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Today's reality: Security on the jobsite

Category: Build-Remodel-Topics

Do not ignore safeguarding your sites; it is today’s reality



by Tim Peterson, OECS Vice President of Operations

This is a topic that wasn’t really discussed much when I started in this industry 26 years ago. Security was basically closing the door, turning off the lights and making sure the jobsite trailer was locked. Well, today is a different world. I recently spoke to a contractor that told me it is one of the top topics of discussion. 

So many questions arise when discussing security.

Do you need cameras, fencing, security onsite or a monitoring system?

Does the site need 24/7 protection?

Do you need constant eyes on you site to protect your jobsite, tools, and materials?

The questions leave us asking where to start. It should begin in the bid process. Consider what is needed for security and protection and build that into the cost of the project. Think of it as looking at that site from the outside in and how a perpetrator could break in. What measures can be taken to protect your jobsite, equipment, tools and most importantly your workers.


Is that adding fencing, extra lighting both in the building and outside, and cameras (that can show you the entire jobsite 24/7). In the past, the camera was to show the population, owners, or investors the progress of the job. Today it’s for your protection and liability.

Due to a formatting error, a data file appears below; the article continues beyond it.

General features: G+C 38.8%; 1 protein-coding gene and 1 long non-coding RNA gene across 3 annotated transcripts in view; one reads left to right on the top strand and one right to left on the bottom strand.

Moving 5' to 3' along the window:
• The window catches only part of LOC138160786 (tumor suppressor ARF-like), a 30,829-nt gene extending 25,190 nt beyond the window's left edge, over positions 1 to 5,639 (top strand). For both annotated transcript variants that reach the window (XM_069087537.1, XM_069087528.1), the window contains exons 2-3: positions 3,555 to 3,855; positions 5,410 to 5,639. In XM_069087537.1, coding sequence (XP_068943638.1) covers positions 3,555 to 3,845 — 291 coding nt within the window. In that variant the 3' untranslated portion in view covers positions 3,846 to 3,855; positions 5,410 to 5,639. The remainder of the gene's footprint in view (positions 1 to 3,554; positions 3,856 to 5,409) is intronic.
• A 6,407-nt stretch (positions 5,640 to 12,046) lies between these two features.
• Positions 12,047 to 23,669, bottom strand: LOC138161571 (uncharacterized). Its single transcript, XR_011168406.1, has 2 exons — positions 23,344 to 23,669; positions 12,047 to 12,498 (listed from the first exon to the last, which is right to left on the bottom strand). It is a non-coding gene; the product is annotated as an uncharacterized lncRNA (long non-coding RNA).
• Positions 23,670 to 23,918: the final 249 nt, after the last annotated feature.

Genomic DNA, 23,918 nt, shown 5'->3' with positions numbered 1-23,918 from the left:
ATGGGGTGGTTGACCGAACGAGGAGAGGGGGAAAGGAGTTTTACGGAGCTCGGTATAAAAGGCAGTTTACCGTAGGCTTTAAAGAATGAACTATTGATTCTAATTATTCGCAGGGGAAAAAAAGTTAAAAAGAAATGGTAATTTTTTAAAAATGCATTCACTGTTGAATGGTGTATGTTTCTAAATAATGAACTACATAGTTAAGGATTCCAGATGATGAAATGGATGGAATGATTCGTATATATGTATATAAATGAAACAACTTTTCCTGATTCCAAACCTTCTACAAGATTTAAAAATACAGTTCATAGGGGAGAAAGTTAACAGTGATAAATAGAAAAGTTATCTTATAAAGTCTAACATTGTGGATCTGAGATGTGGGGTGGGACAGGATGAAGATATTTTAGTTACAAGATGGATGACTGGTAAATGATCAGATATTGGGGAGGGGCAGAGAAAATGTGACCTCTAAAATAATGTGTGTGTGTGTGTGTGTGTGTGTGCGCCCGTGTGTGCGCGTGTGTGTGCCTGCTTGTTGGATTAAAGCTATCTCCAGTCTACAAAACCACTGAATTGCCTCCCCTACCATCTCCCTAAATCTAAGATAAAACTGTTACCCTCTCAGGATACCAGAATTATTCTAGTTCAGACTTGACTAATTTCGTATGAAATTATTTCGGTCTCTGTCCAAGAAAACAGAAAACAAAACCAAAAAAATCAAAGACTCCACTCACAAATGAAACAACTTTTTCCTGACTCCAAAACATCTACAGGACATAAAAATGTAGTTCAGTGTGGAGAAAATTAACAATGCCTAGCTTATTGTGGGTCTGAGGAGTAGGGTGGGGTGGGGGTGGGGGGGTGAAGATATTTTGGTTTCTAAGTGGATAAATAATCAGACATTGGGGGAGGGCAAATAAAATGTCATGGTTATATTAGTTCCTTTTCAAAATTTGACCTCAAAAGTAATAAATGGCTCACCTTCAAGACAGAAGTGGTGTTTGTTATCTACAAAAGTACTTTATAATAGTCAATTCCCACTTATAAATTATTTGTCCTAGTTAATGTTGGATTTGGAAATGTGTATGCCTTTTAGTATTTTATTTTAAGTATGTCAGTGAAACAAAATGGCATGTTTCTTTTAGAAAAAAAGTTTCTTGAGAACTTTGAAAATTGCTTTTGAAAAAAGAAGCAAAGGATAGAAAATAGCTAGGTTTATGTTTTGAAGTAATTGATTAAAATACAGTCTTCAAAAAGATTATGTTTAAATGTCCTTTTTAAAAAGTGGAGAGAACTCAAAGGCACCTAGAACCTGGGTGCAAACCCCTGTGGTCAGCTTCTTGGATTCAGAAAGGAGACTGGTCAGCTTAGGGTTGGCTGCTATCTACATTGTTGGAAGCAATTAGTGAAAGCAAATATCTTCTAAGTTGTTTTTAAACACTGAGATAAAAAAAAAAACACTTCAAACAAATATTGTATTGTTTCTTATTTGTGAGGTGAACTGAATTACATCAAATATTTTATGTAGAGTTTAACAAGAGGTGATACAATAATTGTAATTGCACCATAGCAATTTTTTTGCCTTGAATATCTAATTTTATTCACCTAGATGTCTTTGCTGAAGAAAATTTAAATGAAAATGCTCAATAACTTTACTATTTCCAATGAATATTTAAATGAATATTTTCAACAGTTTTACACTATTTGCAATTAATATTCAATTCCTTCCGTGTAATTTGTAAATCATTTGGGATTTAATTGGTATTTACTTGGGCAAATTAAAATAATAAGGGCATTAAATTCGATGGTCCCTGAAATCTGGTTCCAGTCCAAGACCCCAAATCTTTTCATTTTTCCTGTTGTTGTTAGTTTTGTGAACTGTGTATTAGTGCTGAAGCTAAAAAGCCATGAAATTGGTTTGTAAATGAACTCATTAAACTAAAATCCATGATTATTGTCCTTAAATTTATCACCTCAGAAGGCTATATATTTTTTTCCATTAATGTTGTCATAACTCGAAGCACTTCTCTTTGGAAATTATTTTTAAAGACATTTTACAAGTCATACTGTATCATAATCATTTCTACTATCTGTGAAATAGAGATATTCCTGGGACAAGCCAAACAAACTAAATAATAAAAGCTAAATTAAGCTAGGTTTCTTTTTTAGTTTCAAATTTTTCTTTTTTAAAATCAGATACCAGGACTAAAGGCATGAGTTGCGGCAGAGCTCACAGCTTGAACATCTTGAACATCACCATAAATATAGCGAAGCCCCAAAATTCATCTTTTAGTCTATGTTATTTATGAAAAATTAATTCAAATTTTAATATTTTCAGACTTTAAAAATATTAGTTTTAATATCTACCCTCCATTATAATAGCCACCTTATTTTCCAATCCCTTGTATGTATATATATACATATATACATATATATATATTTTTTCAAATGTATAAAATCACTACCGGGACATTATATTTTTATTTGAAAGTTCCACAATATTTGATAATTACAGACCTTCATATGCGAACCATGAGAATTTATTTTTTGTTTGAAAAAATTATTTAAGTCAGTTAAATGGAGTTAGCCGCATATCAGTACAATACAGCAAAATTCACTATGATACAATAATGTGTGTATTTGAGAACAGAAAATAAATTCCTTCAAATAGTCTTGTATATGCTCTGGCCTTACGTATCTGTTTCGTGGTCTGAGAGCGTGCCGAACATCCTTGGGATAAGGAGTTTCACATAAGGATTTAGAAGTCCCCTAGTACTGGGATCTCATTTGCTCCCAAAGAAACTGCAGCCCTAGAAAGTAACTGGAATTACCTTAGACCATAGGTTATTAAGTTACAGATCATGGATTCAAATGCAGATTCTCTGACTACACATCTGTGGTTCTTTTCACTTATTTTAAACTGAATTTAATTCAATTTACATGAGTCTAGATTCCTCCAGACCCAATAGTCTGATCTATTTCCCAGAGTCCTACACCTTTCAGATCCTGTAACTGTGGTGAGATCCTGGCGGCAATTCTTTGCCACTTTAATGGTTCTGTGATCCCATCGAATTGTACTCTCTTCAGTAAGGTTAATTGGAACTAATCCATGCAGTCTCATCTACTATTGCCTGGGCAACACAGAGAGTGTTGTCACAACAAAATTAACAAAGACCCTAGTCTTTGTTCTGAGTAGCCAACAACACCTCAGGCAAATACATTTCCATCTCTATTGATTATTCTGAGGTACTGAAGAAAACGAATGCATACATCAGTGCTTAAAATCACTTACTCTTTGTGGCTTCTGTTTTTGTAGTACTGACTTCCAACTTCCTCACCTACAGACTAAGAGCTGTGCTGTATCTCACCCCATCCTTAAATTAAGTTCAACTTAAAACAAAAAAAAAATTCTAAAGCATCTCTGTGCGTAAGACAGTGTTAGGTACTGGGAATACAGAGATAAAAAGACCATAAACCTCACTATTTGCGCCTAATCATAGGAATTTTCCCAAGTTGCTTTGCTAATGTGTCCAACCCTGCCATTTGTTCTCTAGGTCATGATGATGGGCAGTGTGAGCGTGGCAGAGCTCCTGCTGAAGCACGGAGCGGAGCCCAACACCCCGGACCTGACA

From my experience, make sure your chemicals are locked in a room or gang box, ladders are taken down and secured to prevent usage (a chain and lock or secured to a stud wall). Don’t forget about your electrical cords, we recently heard of a jobsite that was broke into and all they stole was every electrical cord.

As the jobsite progresses, the security will more than likely have to change. You may not start out with an onsite person but due to complexity and items now in the building, it may be necessary. Whether it is a commercial site or residential site, security is a MUST and no longer an option.

Always ensure security does not get missed in the bid process and talk with your insurance carrier for their requirements and who’s liable or responsible. General contractors or contract managers, confirm that your subcontractors have a security plan in place, it may not be complicated, but does it protect the equipment, tools and materials?  

There are some very good and affordable systems available. Ask for demonstrations to make sure it will provide what you need. Bottom line is do not ignore security, it is today’s reality. Plan to protect from the unexpected.

For more information or assistance, contact OECS.

OECS’s full name is OSHA + Environmental Compliance Systems, but they are NOT OSHA. Their experts are here to help you comply, keep your crew safe and avoid fines. Plain and simple. HBA of F-M has a partnership with OECS offering discounted services to members.